Hever Castle, Kent: This was Anne Boleyn’s childhood home, and even though the interior hasn’t been done any favours by the owners since, the exterior is still lovely, as are the gardens,  They have a yew maze, and do some autumnal decorating, but I am pretty much including it here because I spotted ghost cupcakes in their tearoom, and cheesy Halloween touches like that are hard to find in England.

Hampton Court, Surrey: This is meant to be one of the most haunted places in Britain, if not in the world.  I’ve never seen any ghosts, but that hasn’t stopped me from making many return visits to gawk at the rooms Henry VIII (and his many wives) inhabited.

Hellfire Caves, Buckinghamshire: These man-made caves are where members of the Georgian Hellfire club met, and, if the rumours are to be believed, took part in orgies and/or satanic rituals.  Even if the stories aren’t true, the caves are full of mannequins and spooky sound effects, and make an excellent day trip from London.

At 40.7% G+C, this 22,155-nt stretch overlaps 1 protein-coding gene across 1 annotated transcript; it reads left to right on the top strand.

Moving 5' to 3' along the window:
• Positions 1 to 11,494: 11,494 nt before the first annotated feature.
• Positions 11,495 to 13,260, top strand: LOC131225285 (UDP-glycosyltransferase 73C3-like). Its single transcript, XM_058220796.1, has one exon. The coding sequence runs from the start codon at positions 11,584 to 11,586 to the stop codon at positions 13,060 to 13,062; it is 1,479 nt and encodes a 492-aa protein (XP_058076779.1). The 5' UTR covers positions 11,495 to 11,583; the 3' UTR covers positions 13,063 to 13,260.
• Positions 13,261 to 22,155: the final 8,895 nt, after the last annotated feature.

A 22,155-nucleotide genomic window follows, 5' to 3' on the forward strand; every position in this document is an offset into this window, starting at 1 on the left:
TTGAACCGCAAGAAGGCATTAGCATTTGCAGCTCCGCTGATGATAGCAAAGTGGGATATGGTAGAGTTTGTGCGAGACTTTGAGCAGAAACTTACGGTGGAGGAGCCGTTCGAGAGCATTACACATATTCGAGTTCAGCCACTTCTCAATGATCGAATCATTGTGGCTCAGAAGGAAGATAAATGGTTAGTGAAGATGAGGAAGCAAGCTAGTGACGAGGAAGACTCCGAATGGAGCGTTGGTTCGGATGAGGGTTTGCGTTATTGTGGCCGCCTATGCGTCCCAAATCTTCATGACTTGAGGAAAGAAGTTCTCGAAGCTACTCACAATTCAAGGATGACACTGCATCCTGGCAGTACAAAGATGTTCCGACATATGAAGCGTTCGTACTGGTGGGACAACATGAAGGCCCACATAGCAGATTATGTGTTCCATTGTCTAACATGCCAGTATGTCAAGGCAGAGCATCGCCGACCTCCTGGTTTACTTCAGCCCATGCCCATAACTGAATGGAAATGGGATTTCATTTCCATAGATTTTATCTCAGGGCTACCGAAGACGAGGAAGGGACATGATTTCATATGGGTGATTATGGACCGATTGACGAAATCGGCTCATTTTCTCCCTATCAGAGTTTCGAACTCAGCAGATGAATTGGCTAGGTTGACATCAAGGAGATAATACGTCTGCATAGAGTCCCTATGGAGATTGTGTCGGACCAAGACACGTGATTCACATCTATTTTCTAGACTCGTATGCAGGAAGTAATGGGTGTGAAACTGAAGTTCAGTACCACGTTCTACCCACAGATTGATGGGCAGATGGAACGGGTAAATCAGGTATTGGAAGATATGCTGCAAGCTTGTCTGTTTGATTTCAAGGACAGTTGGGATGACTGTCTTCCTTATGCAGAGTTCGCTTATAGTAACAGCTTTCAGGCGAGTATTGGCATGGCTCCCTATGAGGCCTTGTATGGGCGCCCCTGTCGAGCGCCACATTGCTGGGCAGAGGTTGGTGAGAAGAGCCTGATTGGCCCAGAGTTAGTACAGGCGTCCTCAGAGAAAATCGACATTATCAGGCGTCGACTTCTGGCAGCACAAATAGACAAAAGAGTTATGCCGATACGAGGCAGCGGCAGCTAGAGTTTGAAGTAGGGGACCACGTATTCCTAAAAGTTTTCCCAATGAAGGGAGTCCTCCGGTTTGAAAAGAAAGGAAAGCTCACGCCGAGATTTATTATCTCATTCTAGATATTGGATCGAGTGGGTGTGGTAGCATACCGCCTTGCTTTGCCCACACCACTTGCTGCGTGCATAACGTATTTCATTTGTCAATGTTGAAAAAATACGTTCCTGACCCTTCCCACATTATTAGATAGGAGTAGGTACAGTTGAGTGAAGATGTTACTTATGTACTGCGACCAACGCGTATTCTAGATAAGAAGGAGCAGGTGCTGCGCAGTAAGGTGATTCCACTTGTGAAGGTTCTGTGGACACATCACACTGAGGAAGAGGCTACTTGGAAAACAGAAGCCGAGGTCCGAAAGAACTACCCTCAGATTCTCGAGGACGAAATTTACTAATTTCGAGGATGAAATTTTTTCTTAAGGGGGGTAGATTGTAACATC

Lakeview Cemetery, Cleveland: I couldn’t end this list without including a place from my hometown, and Lakeview is probably my favourite cemetery in the world.  Splendid Victorian monuments abound, including Garfield’s tomb (you can see his and his wife’s coffins in the crypt), and the Haserot angel, which is guaranteed to give nightmares to Doctor Who fans. Cleveland’s Little Italy, which is just a street over, grew up around it because so many Italian stonemasons were hired to help build it, which should give you an idea of its size.  And that means you can get cavatelli and strawberry cassata cake after your visit.  What more excuse do you need?

Eyam, Derbyshire: The Eyam Museum and the Little Plague Village that Could